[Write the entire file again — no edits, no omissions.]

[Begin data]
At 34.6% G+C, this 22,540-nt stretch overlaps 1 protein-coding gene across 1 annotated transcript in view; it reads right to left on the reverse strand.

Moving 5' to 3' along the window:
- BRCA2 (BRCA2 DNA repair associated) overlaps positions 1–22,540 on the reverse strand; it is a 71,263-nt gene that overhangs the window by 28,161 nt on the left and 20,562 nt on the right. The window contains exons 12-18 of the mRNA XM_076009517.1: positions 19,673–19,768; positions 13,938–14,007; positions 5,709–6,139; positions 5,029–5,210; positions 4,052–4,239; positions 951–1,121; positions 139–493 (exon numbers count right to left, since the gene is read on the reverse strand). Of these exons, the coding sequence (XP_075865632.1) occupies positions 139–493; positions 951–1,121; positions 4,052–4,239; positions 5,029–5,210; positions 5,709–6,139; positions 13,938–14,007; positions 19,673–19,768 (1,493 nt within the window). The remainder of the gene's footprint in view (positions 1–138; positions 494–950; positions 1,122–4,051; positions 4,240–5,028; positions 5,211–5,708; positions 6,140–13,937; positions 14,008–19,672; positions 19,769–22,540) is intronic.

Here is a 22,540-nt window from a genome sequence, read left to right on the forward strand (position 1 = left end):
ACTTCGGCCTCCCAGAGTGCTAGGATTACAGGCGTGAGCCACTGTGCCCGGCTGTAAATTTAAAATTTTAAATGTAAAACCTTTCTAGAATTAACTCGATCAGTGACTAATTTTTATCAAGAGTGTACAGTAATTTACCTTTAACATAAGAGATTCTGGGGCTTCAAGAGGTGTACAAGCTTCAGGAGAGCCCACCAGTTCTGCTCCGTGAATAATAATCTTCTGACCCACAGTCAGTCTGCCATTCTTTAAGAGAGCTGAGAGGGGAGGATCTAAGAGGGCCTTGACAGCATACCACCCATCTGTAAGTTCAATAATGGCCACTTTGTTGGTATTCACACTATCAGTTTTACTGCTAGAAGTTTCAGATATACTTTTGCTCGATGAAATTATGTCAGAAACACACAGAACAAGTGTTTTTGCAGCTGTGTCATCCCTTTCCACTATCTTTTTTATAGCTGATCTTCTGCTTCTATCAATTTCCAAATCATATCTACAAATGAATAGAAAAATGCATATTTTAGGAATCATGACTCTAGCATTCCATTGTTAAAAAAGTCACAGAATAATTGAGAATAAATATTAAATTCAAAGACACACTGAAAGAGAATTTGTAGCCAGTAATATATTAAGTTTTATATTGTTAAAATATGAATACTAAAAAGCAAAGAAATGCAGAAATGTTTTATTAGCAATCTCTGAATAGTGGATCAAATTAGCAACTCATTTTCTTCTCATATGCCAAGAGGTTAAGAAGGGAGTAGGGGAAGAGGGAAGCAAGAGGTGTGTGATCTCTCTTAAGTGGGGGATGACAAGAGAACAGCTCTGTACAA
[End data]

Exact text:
At 34.6% G+C, this 22,540-nt stretch overlaps 1 protein-coding gene across 1 annotated transcript in view; it reads right to left on the reverse strand.

Moving 5' to 3' along the window:
- BRCA2 (BRCA2 DNA repair associated) overlaps positions 1–22,540 on the reverse strand; it is a 71,263-nt gene that overhangs the window by 28,161 nt on the left and 20,562 nt on the right. The window contains exons 12-18 of the mRNA XM_076009517.1: positions 19,673–19,768; positions 13,938–14,007; positions 5,709–6,139; positions 5,029–5,210; positions 4,052–4,239; positions 951–1,121; positions 139–493 (exon numbers count right to left, since the gene is read on the reverse strand). Of these exons, the coding sequence (XP_075865632.1) occupies positions 139–493; positions 951–1,121; positions 4,052–4,239; positions 5,029–5,210; positions 5,709–6,139; positions 13,938–14,007; positions 19,673–19,768 (1,493 nt within the window). The remainder of the gene's footprint in view (positions 1–138; positions 494–950; positions 1,122–4,051; positions 4,240–5,028; positions 5,211–5,708; positions 6,140–13,937; positions 14,008–19,672; positions 19,769–22,540) is intronic.

Here is a 22,540-nt window from a genome sequence, read left to right on the forward strand (position 1 = left end):
ACTTCGGCCTCCCAGAGTGCTAGGATTACAGGCGTGAGCCACTGTGCCCGGCTGTAAATTTAAAATTTTAAATGTAAAACCTTTCTAGAATTAACTCGATCAGTGACTAATTTTTATCAAGAGTGTACAGTAATTTACCTTTAACATAAGAGATTCTGGGGCTTCAAGAGGTGTACAAGCTTCAGGAGAGCCCACCAGTTCTGCTCCGTGAATAATAATCTTCTGACCCACAGTCAGTCTGCCATTCTTTAAGAGAGCTGAGAGGGGAGGATCTAAGAGGGCCTTGACAGCATACCACCCATCTGTAAGTTCAATAATGGCCACTTTGTTGGTATTCACACTATCAGTTTTACTGCTAGAAGTTTCAGATATACTTTTGCTCGATGAAATTATGTCAGAAACACACAGAACAAGTGTTTTTGCAGCTGTGTCATCCCTTTCCACTATCTTTTTTATAGCTGATCTTCTGCTTCTATCAATTTCCAAATCATATCTACAAATGAATAGAAAAATGCATATTTTAGGAATCATGACTCTAGCATTCCATTGTTAAAAAAGTCACAGAATAATTGAGAATAAATATTAAATTCAAAGACACACTGAAAGAGAATTTGTAGCCAGTAATATATTAAGTTTTATATTGTTAAAATATGAATACTAAAAAGCAAAGAAATGCAGAAATGTTTTATTAGCAATCTCTGAATAGTGGATCAAATTAGCAACTCATTTTCTTCTCATATGCCAAGAGGTTAAGAAGGGAGTAGGGGAAGAGGGAAGCAAGAGGTGTGTGATCTCTCTTAAGTGGGGGATGACAAGAGAACAGCTCTGTACAA